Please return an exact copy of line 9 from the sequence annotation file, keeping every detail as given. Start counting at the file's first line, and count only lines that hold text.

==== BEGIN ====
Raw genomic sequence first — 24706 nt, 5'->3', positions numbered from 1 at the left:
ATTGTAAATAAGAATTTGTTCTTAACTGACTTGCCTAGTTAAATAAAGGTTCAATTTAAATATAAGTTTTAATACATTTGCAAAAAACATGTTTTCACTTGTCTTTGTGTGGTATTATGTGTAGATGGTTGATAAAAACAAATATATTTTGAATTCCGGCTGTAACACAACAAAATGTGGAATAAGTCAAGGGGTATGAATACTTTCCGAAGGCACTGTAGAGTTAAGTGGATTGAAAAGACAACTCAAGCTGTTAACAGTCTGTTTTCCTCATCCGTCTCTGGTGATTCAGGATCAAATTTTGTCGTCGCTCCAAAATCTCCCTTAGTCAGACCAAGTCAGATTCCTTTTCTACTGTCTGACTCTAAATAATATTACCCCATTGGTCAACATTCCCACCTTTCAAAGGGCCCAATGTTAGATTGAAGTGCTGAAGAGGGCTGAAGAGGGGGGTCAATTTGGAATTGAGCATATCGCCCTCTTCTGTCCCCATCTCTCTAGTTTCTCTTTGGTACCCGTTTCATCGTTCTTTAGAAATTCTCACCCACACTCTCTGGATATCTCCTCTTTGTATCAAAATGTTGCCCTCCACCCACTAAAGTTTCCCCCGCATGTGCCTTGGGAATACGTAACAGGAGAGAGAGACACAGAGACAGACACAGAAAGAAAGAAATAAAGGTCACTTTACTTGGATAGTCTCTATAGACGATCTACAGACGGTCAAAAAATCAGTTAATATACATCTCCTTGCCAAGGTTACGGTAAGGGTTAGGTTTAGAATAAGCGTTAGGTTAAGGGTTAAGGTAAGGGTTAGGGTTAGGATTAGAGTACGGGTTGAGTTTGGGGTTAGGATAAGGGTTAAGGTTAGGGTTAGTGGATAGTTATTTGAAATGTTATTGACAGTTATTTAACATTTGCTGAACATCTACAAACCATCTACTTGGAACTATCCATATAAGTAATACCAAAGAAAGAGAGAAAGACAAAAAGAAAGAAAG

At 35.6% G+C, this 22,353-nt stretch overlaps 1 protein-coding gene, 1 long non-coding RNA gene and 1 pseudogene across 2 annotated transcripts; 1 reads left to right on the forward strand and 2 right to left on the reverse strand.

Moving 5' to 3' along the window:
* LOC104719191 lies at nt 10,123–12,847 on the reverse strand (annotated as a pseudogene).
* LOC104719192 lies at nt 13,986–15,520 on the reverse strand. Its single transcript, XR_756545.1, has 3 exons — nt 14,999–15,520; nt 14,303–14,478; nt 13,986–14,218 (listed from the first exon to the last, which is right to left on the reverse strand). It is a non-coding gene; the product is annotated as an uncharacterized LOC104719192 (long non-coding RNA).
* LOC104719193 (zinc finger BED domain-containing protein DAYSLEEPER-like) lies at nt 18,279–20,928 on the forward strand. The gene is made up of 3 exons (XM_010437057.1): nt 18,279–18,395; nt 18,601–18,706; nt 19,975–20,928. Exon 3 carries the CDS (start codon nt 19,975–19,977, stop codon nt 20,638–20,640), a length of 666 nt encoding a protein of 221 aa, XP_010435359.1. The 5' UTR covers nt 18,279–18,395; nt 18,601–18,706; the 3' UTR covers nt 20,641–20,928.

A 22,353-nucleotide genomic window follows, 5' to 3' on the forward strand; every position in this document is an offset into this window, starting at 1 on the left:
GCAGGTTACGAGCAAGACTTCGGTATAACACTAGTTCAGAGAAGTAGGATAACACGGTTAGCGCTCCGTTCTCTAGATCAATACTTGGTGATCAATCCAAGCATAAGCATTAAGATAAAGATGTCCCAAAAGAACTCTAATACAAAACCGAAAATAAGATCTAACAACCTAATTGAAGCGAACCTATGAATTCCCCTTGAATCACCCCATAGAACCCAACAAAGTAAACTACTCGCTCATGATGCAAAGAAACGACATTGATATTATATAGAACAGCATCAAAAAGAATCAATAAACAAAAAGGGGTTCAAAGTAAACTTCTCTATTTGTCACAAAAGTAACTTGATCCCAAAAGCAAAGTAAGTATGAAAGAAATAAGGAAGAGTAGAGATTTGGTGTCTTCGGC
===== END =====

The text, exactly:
GCAGGTTACGAGCAAGACTTCGGTATAACACTAGTTCAGAGAAGTAGGATAACACGGTTAGCGCTCCGTTCTCTAGATCAATACTTGGTGATCAATCCAAGCATAAGCATTAAGATAAAGATGTCCCAAAAGAACTCTAATACAAAACCGAAAATAAGATCTAACAACCTAATTGAAGCGAACCTATGAATTCCCCTTGAATCACCCCATAGAACCCAACAAAGTAAACTACTCGCTCATGATGCAAAGAAACGACATTGATATTATATAGAACAGCATCAAAAAGAATCAATAAACAAAAAGGGGTTCAAAGTAAACTTCTCTATTTGTCACAAAAGTAACTTGATCCCAAAAGCAAAGTAAGTATGAAAGAAATAAGGAAGAGTAGAGATTTGGTGTCTTCGGC